≡ Top Menu ≡Category Menu
You are here: Home » Keeping Your Eyes on the Prize – No Matter What

Keeping Your Eyes on the Prize – No Matter What

This post is a guest post written by Linda Everett (Grandma).  After hearing about her recent ordeal, I asked her if she would share her story with the NJFM community.  There’s something to be said about the determination of a freelance writer!

Writing for money generally means meeting deadlines, on time. If you miss a deadline, you not only could miss out on being paid for your work that is due, you also could be banned from further work. Therefore, it is rather obvious that meeting your deadline means get ‘er done, no matter what else happens.

TornadoI had such an occasion this past week, when twisters ran across Oklahoma near our home. We had about twenty minutes to get out of town, as the storm predictors said we were in the potential path and should take cover. We opted to load the two kids and a large dog into the car, and my daughter and I drove to southwest Oklahoma City to the home of her husband’s grandfather. He actually lives about four miles north of Moore, OK, where the most severe tornado in history caused much damage a week before.

The Journey to Safety

The roads were packed, as people who remembered the extreme damage in Moore decided to leave Yukon and surrounding areas for safer ground. Safer ground is sometimes not all you think it is, as this series of five stacked tornados hit El Reno and then, instead of staying on the easterly track towards Yukon, turned south towards Mustang. I had recommended to daughter that she drive south towards Mustang, but she opted to get on easterly I-40, which was jammed with cars. We did have to come almost to a stop once, but eventually made it to grandpa’s house after going a few miles south.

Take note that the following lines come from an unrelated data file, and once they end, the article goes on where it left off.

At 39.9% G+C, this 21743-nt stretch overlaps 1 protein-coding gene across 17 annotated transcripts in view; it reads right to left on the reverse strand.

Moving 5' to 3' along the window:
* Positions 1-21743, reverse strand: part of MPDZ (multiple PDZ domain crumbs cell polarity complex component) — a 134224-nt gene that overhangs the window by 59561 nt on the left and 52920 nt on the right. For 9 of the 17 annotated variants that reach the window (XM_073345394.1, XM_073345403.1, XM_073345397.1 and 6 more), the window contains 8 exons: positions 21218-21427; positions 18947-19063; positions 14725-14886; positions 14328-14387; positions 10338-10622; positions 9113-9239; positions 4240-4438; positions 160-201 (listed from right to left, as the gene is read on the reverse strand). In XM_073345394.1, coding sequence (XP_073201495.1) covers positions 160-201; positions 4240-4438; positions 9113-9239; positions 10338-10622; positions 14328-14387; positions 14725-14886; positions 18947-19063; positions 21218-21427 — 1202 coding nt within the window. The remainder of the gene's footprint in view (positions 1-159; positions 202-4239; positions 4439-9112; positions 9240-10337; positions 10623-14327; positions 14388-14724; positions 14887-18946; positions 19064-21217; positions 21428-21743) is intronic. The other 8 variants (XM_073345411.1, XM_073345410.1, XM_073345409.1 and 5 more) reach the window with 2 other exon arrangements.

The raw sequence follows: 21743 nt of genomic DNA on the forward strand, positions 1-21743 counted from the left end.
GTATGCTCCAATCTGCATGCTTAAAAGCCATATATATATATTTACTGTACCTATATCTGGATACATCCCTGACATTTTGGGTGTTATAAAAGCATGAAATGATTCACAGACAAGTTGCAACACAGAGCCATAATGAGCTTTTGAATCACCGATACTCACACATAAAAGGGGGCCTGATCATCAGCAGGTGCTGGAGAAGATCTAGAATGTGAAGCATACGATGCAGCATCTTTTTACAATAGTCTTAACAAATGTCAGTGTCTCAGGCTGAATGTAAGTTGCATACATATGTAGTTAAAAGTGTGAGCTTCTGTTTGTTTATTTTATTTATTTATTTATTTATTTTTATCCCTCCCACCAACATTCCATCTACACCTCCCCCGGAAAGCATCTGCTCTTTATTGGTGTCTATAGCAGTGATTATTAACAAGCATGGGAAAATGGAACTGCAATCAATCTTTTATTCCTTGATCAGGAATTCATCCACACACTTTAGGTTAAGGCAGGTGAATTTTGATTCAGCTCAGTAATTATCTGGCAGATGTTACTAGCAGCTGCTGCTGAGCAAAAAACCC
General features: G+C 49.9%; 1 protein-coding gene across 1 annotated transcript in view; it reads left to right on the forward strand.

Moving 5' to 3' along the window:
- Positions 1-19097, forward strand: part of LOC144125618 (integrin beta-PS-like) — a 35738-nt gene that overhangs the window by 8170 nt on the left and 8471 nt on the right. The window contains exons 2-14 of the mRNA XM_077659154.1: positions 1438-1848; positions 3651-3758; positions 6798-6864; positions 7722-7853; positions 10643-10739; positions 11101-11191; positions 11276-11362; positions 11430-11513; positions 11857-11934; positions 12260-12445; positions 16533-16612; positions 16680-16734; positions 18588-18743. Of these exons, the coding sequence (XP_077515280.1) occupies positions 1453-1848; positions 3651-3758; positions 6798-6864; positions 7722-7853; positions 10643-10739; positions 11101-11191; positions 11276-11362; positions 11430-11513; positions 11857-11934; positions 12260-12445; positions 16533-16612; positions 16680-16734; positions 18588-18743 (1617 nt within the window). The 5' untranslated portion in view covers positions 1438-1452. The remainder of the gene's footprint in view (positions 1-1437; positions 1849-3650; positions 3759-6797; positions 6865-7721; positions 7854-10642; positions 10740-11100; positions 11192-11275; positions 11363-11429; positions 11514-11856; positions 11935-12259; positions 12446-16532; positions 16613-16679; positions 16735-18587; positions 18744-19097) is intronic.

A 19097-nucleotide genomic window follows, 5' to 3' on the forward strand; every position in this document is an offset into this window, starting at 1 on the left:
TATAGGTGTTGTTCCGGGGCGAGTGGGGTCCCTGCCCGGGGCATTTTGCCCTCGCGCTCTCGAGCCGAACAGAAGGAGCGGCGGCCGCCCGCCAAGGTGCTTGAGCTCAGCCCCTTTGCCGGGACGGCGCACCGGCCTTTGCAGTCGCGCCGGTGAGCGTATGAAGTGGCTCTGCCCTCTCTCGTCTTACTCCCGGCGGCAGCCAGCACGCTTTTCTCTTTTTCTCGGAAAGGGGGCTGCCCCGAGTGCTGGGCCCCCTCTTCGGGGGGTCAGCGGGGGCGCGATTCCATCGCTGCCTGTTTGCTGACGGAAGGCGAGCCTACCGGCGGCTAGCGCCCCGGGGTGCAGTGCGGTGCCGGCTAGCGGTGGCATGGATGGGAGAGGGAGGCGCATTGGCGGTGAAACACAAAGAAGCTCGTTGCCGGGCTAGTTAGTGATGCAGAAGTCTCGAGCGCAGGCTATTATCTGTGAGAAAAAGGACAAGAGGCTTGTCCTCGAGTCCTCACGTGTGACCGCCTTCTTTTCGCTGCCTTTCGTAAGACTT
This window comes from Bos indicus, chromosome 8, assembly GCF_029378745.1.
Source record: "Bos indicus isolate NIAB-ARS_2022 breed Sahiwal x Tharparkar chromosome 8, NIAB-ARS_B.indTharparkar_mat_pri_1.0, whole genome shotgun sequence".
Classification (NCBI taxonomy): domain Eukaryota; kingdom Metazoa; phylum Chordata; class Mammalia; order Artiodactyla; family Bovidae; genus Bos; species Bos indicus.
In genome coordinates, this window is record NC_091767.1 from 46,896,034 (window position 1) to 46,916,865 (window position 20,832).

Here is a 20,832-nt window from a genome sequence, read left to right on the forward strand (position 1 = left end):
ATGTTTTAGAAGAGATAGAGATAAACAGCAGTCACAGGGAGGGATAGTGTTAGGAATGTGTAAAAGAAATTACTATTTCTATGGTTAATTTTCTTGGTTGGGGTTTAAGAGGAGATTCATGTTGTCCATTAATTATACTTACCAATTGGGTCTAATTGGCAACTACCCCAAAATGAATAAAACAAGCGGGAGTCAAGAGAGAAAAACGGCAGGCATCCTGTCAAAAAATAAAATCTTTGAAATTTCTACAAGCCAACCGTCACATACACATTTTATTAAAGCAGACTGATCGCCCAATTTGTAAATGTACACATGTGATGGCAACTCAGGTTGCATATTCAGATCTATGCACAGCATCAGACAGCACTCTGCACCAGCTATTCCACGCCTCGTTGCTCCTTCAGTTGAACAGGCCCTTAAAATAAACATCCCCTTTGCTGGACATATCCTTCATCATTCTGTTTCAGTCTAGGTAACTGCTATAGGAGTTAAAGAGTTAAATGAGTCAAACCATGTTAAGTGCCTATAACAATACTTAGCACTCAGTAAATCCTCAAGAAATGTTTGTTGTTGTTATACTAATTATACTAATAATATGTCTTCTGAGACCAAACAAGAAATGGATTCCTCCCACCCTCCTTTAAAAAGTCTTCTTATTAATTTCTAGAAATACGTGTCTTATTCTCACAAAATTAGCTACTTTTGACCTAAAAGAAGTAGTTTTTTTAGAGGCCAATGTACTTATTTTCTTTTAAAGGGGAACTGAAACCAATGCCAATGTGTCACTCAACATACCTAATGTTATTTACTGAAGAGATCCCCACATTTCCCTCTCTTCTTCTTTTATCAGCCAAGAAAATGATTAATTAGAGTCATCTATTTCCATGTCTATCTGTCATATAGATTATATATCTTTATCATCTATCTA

Naturally, there was another tornado that decided it should go across southwestern Oklahoma City, so as the wind gained speed and the rain began to fall, we crossed the street to grandpa’s daughter’s house, where she had an underground shelter in the garage. This was a totally new experience to me. I definitely did not want to get into the coffin-like cement box. However, as the sirens wailed and radio reports pinpointed a tornado very close to the house, we did pile down there.

Hunkering Down in the Shelter

In all, there were 17 adults and children plus 12 dogs and a pet bunny in that small 5×8 foot shelter. The kids and pets were under the stairs, and some of us adults had seats on a small ledge. It was stuffy, but we had electricity and a fan going. Everyone was pretty good, but the older girls wanted to go out and look. One of them did get a cell phone photo of a small tornado right overhead. I have never seen such whipping 80mph winds and torrential rainfall. The ditch in front became a lake and there were several inches of water on the road.Storm

Once we decided to come out and head back to grandpa’s house, we all got soaked on the way. Then it was a matter of listening to the news about all the downed power lines, trees and debris everywhere. We waited about two hours before venturing home around midnight. Fortunately, that was not a problem; we had no detours and only saw a few trees in the road.

Writing Obligations

When we first left home, I decided I better take my laptop and flash drives with me. I had one assignment that needed to be submitted by around noon the next day. We phoned home to see if the recording would work, thus indicating power was on. It did not work. My thoughts then turned to stopping at a McDonald’s on the way to use their Wi-Fi hookup. I had finished the article on the laptop at grandpa’s house, but the battery was getting low.